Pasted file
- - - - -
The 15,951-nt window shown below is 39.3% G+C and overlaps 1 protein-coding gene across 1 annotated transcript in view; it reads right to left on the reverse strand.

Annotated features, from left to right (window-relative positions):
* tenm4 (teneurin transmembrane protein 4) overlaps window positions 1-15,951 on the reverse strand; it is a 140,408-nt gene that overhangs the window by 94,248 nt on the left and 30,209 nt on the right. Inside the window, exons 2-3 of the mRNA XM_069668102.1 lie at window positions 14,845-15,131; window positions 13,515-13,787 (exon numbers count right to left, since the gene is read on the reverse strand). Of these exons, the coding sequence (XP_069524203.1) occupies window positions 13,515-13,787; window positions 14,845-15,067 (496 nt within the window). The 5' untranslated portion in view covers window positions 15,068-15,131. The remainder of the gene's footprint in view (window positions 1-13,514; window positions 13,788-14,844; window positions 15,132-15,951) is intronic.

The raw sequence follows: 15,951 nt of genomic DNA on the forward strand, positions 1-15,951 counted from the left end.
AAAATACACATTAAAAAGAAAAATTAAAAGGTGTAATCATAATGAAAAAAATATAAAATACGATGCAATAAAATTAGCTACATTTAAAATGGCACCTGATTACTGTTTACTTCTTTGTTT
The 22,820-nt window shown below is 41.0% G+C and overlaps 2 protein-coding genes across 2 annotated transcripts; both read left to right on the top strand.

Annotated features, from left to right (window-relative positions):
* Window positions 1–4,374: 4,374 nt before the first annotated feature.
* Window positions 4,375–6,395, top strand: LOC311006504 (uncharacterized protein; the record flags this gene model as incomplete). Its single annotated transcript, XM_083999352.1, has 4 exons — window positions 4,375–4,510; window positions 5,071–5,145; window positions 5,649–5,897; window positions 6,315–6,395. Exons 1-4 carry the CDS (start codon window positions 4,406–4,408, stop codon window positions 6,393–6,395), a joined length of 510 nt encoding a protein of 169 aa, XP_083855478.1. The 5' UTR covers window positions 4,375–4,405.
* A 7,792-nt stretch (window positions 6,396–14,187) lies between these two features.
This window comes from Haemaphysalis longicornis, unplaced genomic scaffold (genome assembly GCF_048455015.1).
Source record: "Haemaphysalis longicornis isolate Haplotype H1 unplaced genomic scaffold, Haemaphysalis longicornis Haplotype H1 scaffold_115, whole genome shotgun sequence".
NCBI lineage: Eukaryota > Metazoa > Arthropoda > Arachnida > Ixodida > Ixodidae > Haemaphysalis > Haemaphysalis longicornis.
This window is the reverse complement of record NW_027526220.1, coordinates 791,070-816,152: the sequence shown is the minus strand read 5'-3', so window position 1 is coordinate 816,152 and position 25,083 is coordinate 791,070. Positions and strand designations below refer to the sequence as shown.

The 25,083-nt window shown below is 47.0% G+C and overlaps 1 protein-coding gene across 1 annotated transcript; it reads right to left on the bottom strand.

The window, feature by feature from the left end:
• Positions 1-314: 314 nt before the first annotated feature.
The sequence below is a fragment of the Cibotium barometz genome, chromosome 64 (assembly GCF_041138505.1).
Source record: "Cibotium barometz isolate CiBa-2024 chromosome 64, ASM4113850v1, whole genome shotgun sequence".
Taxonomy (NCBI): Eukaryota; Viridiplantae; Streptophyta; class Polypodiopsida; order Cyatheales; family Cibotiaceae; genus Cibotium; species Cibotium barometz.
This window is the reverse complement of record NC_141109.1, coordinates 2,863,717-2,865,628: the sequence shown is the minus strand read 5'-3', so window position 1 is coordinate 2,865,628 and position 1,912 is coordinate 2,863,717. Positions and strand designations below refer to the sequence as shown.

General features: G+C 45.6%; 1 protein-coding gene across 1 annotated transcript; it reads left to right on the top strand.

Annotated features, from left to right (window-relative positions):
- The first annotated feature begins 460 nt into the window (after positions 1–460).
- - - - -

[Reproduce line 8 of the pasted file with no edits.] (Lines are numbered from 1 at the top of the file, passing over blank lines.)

* Window positions 1–4,374: 4,374 nt before the first annotated feature.